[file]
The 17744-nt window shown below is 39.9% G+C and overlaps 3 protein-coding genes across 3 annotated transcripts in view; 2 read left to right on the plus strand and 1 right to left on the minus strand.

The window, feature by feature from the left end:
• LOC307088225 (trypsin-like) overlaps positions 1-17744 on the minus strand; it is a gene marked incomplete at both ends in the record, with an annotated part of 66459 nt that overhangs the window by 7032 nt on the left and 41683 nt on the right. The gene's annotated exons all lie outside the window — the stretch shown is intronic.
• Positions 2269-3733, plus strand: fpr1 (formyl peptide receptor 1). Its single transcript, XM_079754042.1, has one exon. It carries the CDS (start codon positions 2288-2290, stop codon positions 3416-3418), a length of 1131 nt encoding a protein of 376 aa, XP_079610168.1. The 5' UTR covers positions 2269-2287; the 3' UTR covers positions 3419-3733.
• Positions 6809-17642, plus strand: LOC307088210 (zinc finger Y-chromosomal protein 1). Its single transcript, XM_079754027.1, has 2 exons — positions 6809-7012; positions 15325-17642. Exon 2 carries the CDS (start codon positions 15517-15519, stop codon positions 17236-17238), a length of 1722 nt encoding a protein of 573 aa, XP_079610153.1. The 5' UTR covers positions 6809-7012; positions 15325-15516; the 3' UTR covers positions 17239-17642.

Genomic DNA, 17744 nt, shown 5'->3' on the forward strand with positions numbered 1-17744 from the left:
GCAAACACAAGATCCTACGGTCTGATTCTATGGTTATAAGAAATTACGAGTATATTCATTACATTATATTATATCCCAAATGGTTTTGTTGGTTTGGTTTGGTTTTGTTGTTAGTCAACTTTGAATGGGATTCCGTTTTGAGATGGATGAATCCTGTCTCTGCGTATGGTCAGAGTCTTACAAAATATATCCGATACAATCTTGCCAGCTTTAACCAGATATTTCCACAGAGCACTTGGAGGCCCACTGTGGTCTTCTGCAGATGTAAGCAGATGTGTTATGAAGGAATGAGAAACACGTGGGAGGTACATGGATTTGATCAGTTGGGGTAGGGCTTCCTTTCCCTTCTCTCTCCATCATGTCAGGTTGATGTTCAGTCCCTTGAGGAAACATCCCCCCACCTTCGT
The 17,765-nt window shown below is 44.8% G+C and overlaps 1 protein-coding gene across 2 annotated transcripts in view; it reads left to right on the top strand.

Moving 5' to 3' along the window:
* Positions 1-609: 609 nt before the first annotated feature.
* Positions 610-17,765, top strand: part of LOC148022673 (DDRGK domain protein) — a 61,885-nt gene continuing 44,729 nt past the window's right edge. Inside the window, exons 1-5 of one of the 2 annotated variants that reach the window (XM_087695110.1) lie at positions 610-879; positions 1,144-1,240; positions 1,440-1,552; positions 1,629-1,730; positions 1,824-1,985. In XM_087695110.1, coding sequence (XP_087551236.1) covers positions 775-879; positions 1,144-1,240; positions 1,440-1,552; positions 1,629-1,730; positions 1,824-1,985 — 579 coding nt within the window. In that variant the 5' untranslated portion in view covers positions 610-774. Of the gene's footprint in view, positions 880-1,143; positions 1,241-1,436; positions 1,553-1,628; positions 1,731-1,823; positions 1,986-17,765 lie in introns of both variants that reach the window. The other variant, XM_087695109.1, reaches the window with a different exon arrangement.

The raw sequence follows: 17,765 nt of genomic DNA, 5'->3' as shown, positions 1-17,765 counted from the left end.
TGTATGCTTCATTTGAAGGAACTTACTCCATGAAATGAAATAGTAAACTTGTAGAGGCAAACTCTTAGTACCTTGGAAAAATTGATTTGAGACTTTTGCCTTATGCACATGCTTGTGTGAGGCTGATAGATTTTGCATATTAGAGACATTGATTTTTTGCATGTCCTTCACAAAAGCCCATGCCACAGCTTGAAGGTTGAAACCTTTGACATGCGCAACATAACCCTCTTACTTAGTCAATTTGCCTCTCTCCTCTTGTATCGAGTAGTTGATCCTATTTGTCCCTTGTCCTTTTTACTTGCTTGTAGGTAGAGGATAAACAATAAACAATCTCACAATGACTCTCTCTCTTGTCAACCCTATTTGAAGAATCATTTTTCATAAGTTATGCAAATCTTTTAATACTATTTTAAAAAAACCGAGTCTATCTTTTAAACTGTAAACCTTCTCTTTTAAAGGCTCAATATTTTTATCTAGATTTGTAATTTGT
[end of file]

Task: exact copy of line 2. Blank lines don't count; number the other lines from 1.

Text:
The window, feature by feature from the left end: